Distance of and Quantitation of STAS

      Gaber R et al found that circumferential STAS was associated with a higher risk of recurrence free probability (RFP) than focal STAS (5yr RFP in circumferential vs focal; 67% vs 87%, p=0.027) and that longer distance of STAS was associated with a higher risk of recurrence (5yr RFP >7 alveoli vs ≤ alveoli, 69% vs 91%, p=0.003).9 However, Quantitation of STAS was not prognostic (5yr RFP in >3/HPFs vs ≤3/HPF, 75% vs 88%, p=0.15).9 Uruga H et al found that high vs low STAS (≥5 vs 1-4 single cells or clusters) was an independent predictor of worse (p=0.015).2 Warth did not find a prognostic difference between extensive vs limited STAS as described above.4

      Implications of STAS for Radiation Therapy

      In the setting of sterotactic body radiation therapy (SBRT) for lung cancer, the documentation of microscopic extension has been appreciated for many years.10 Radiologic and pathologic studies have shown that tumor cells can extend beyond the edge of the tumor from 1.3 centimeters to 2.6 cm.10 Although the concept of STAS emerged many years later, it provides morphologic and clinical support to radiation therapists concerns to address microscopic extension and STAS in planning the radiation field.

      Implications of STAS for Surgical Management

      There is limited data evaluating pathologists ability to recognize STAS in frozen section. Kameda et al found the sensitivity and specificity of frozen section for prediction of STAS were 71%, 92.4% respectively and the accuracy was 80%.11 Kappa statistics for interobserver agreement were 0.4-0.74.

      Walts AE et al studied frozen section for evaluation of STAS and recommended that current evidence did not warrant frozen section evaluation for STAS.12 However, frozen section sensitivity to detect STAS positivity was 50%, with a 100% positive predictive value and an 8% negative predictive value. So from the two studies, it appears if a pathologist sees STAS on a frozen section there is a 92-100% likelihood it will be present on permanent sections. Both of these were retrospective studies where tissue sampling for frozen sections was not made to include the tumor edge and adjacent lung to search for STAS. More studies are needed to evaluate the potential role of frozen section in detecting STAS and guiding intraoperative decisions by surgeons.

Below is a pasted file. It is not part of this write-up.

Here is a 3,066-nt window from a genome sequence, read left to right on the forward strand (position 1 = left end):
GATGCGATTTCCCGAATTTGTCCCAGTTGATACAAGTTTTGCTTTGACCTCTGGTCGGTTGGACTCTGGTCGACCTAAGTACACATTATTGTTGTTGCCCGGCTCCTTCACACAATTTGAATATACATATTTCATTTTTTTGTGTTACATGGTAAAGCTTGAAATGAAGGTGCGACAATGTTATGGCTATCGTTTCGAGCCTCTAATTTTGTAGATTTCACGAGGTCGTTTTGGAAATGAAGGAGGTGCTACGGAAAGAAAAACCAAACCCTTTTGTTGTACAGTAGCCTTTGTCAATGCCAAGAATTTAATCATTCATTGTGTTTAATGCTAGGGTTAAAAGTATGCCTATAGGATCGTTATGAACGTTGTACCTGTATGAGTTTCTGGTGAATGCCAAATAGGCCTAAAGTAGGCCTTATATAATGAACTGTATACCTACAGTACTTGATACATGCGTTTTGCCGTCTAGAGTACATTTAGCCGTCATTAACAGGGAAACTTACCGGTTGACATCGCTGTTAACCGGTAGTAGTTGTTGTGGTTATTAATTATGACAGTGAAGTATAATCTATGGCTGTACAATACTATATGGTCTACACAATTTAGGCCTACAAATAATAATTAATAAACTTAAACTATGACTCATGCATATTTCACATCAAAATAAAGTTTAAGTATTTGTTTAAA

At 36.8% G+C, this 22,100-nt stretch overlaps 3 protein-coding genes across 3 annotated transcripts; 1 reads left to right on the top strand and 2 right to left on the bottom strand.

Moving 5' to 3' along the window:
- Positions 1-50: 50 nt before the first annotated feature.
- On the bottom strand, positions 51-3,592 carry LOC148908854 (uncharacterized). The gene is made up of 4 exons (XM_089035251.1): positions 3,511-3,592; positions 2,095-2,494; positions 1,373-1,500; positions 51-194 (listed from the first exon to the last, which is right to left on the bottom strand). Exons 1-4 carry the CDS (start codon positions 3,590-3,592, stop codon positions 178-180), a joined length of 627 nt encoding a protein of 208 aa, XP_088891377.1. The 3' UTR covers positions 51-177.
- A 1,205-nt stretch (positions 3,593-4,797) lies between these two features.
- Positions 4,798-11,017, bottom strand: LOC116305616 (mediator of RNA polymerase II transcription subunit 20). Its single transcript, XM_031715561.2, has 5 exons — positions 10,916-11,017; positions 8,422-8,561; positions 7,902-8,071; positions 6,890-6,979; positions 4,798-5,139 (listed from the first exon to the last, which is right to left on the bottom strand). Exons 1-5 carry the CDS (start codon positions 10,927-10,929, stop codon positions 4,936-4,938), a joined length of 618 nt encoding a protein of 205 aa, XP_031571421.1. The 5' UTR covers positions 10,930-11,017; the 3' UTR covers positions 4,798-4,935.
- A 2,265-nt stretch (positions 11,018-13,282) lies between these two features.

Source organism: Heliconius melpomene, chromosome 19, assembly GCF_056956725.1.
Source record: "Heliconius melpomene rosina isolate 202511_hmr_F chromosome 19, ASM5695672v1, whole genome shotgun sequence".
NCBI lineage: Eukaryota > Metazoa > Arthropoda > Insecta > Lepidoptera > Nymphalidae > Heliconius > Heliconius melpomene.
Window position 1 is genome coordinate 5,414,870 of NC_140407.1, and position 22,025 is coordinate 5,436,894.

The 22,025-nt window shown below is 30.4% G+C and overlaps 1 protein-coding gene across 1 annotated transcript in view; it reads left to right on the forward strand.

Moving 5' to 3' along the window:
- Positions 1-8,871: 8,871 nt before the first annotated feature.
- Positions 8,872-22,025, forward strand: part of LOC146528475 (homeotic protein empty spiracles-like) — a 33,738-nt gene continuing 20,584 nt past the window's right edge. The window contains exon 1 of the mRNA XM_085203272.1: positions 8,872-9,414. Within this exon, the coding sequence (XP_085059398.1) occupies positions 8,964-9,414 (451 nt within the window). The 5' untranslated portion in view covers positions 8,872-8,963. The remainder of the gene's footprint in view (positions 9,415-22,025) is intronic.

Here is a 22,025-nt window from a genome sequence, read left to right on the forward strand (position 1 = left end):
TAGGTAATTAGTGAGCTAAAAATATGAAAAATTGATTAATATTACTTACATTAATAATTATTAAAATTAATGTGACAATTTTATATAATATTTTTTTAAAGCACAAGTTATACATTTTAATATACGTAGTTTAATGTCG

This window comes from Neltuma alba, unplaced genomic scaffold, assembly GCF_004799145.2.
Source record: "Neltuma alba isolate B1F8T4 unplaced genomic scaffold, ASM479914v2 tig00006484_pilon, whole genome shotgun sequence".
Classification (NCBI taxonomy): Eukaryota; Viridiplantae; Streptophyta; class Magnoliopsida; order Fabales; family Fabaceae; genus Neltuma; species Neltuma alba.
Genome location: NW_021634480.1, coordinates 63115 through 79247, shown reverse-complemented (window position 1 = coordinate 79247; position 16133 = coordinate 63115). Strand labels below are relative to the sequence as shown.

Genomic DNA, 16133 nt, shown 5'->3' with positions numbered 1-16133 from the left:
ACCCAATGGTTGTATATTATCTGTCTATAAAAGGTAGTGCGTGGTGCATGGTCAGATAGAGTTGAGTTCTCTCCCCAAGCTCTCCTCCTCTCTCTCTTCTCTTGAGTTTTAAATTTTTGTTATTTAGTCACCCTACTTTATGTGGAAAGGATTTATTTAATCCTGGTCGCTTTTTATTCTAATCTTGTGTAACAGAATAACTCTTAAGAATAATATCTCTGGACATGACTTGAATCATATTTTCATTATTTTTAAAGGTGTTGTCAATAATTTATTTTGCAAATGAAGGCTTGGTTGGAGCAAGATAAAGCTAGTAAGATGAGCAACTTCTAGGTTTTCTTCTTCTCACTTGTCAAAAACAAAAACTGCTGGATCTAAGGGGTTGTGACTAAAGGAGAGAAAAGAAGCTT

REFERENCES

      1. Kadota K, et al. Tumor Spread through Air Spaces is an Important Pattern of Invasion and Impacts the Frequency and Location of Recurrences after Limited Resection for Small Stage I Lung Adenocarcinomas. J Thorac Oncol 2015;10:806-14.

      2. Uruga H, et al. Semiquantitative Assessment of Tumor Spread through Air Spaces (STAS) in Early-Stage Lung Adenocarcinomas. J Thorac Oncol 2017;12:1046-51.

      3. Toyokawa G, et al. Significance of Spread Through Air Spaces in Resected Pathological Stage I Lung Adenocarcinoma. Ann Thorac Surg 2018.

      4. Warth A, et al. Prognostic Impact of Intra-alveolar Tumor Spread in Pulmonary Adenocarcinoma. The American journal of surgical pathology 2015;39:793-801.

      5. Lu S, et al. Spread through Air Spaces (STAS) Is an Independent Predictor of Recurrence and Lung Cancer-Specific Death in Squamous Cell Carcinoma. J Thorac Oncol 2017;12:223-34.

      6. Aly RG, et al. Spread through air apsaces (STAS) correlates with prognosis in lung neuroendocrine tumors (LNET). Modern pathology : an official journal of the United States and Canadian Academy of Pathology, Inc 2018;31:724.

      7. Shintaro Y, et al. Tumor spread through air spaces identifies a distinct subgroup with poor prognosis in surgically resected lung pleomorphic carcinoma. Chest 2018;in press.

      8. Yagii Y, et al. Three-Dimensional Assessment of Spread Through Air Spaces in Lung Adenocarcinoma: Insights and Implications. J Thoracic Oncol 2017;12 (Suppl 2): S1797, 2017.

      9. Gaber R, et al. Circumferential distribution and distance from main tumor of tumor spread through air spaces (STAS) are prognostic. J Thoracic Oncol 2017;12:S1864.

      10. van Loon J, et al. Microscopic disease extension in three dimensions for non-small-cell lung cancer: development of a prediction model using pathology-validated positron emission tomography and computed tomography features. Int J Radiat Oncol Biol Phys 2012;82:448-56.

      11. Kameda K, et al. Can tumor spread through air spaces (STAS) in lung adenocarcinomas be predicted pre- and intraoperatively? J Thoracic Oncol 2017;12:S209.

      12. Walts AE, et al. Current Evidence Does Not Warrant Frozen Section Evaluation for the Presence of Tumor Spread Through Alveolar Spaces. Arch Pathol Lab Med 2018;142:59-63.

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    MS31 - Clinical Science in Mesothelioma (ID 809)

    • Event: WCLC 2018
    • Type: Mini Symposium
    • Track: Mesothelioma
    • Presentations: 1
    • Now Available
    • Moderators:
    • Coordinates: 9/26/2018, 13:30 - 15:00, Room 205 AC
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      MS31.04 - CAR-T and ADC's in MPM (Now Available) (ID 11538)

      14:15 - 14:30  |  Presenting Author(s): Prasad S. Adusumilli